Have you ever been scammed for a vehicle repair?

I’m hoping for confirmed scams but very suspect scams could generate interesting comments from the many professionals. I fear that dealership scams could overwhelm the forum but I would still be interested in a few.

Here goes . . .

I worked with a guy who charged for all sorts of high paying repairs, which he did not perform. All those head gasket repairs and suspension overhauls were on paper only. He put the parts in his cabinet, and then would throw them in the company trash can in the evening. The janitor saw the unused parts . . . still sealed in plastic . . . and handed them to the shop foreman. "Boss, look what I found. Why would somebody throw this stuff away?

I don’t think I’ve ever really been scammed. BSed, and lousy work but not actually scammed. The 7 week trans job comes close and I did accuse the guy of sales tax fraud by juggling parts versus labor. Later I found out the guy owed the State of Minnesota $500,000 in sales tax.

I think everybody who has owned a car for more than ten years at any period during the last century has been scammed or screwed at least once.

The worst one I remember was in the late '80s. My wife (I was married then) worked with a woman whose husband owned a shop. My ex took the RWD minivan to him for an inspection and he told her she needed a new driveshaft 'cause the old one was “bent”. Cost? $1,000. She called me and I told her to have him put the old one in the back of the van. I was willing to pay any price to prevent telling her he was scamming her… but my sensors did go off. Anyway, when I got home I checked the driveshaft and the only “bend” was a small ding in the dirt shield that enclosed the U-joint. That ding looked like it probably even came from a ball-peen hammer after the shaft was removed. The results of trying to get the money back from my wife’s friend’s husband would have been far worse than just swallowing and getting on with life, but I never forgot that one.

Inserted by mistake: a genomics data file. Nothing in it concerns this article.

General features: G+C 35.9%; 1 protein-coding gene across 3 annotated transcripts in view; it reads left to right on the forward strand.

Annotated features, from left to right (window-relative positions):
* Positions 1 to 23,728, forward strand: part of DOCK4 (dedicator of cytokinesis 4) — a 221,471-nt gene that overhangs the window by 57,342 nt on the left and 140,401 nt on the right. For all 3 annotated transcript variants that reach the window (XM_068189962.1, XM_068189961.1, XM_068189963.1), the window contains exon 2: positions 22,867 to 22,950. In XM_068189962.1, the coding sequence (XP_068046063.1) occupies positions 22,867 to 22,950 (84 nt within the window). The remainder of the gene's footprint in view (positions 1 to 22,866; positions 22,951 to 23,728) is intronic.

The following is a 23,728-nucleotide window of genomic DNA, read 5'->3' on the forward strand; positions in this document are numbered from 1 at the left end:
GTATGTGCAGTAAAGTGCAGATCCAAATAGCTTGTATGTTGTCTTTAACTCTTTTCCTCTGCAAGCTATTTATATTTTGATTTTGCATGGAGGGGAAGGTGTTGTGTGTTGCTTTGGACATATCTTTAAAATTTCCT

One of my wife’s other coworkers proved to be an untrustworthy contractor too, but that one wasn’t car related so I’ll skip it. And then there was the time she asked me to cosign a loan for a coworker to buy a new car… because her coworker’s credit was terrible and she couldn’t get a loan. That one I stood firm on and refused. I don’t recall how long it was that I received the poison-dart looks and the silent treatment.

I’ve been screwed directly too, but I’ve succeeded in forgetting those events.

I can’t say as I’ve ever been scammed myself but I’ve worked with a few guys whose fingers I would not want on any car of mine. Most of the ones I’ve worked with were honest and competent but the minority tarnishes the majority.

A couple of the bad percentage bunch were outright crooks; the rest seemed to believe that a quick wild guess or a lot of guesses at a problem rather than devoting a little time to be reasonably certain about a problem was the better option.